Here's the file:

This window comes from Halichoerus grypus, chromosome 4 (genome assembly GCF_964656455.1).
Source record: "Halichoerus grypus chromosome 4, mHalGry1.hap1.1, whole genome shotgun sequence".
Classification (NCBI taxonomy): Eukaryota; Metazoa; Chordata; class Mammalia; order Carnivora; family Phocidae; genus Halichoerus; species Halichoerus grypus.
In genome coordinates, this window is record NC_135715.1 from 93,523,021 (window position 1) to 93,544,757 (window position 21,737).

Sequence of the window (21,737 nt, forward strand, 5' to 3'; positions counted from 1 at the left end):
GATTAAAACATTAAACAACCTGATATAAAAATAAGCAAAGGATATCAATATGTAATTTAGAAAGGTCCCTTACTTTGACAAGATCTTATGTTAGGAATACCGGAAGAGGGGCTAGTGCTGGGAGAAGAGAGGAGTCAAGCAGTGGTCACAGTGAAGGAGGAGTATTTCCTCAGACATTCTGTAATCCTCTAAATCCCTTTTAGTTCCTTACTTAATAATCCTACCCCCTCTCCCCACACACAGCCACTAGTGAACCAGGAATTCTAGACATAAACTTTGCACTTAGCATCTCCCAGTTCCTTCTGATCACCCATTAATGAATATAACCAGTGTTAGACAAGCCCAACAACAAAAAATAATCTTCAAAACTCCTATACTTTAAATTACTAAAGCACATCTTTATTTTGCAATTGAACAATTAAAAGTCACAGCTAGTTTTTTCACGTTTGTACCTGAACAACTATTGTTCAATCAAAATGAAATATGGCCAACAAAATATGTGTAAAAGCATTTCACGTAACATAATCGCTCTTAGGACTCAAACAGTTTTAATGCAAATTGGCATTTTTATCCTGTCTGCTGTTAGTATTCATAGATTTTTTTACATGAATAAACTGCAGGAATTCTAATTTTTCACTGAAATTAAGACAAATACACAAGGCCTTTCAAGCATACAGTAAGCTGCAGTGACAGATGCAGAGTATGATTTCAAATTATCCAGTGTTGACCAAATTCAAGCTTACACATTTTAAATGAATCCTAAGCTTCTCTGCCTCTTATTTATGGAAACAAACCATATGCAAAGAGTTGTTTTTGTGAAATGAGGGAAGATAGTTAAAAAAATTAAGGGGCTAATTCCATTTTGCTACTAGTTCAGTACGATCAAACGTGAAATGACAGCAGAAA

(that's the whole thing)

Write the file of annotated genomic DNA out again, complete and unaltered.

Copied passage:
This window comes from Halichoerus grypus, chromosome 4 (genome assembly GCF_964656455.1).
Source record: "Halichoerus grypus chromosome 4, mHalGry1.hap1.1, whole genome shotgun sequence".
Classification (NCBI taxonomy): Eukaryota; Metazoa; Chordata; class Mammalia; order Carnivora; family Phocidae; genus Halichoerus; species Halichoerus grypus.
In genome coordinates, this window is record NC_135715.1 from 93,523,021 (window position 1) to 93,544,757 (window position 21,737).

Sequence of the window (21,737 nt, forward strand, 5' to 3'; positions counted from 1 at the left end):
GATTAAAACATTAAACAACCTGATATAAAAATAAGCAAAGGATATCAATATGTAATTTAGAAAGGTCCCTTACTTTGACAAGATCTTATGTTAGGAATACCGGAAGAGGGGCTAGTGCTGGGAGAAGAGAGGAGTCAAGCAGTGGTCACAGTGAAGGAGGAGTATTTCCTCAGACATTCTGTAATCCTCTAAATCCCTTTTAGTTCCTTACTTAATAATCCTACCCCCTCTCCCCACACACAGCCACTAGTGAACCAGGAATTCTAGACATAAACTTTGCACTTAGCATCTCCCAGTTCCTTCTGATCACCCATTAATGAATATAACCAGTGTTAGACAAGCCCAACAACAAAAAATAATCTTCAAAACTCCTATACTTTAAATTACTAAAGCACATCTTTATTTTGCAATTGAACAATTAAAAGTCACAGCTAGTTTTTTCACGTTTGTACCTGAACAACTATTGTTCAATCAAAATGAAATATGGCCAACAAAATATGTGTAAAAGCATTTCACGTAACATAATCGCTCTTAGGACTCAAACAGTTTTAATGCAAATTGGCATTTTTATCCTGTCTGCTGTTAGTATTCATAGATTTTTTTACATGAATAAACTGCAGGAATTCTAATTTTTCACTGAAATTAAGACAAATACACAAGGCCTTTCAAGCATACAGTAAGCTGCAGTGACAGATGCAGAGTATGATTTCAAATTATCCAGTGTTGACCAAATTCAAGCTTACACATTTTAAATGAATCCTAAGCTTCTCTGCCTCTTATTTATGGAAACAAACCATATGCAAAGAGTTGTTTTTGTGAAATGAGGGAAGATAGTTAAAAAAATTAAGGGGCTAATTCCATTTTGCTACTAGTTCAGTACGATCAAACGTGAAATGACAGCAGAAA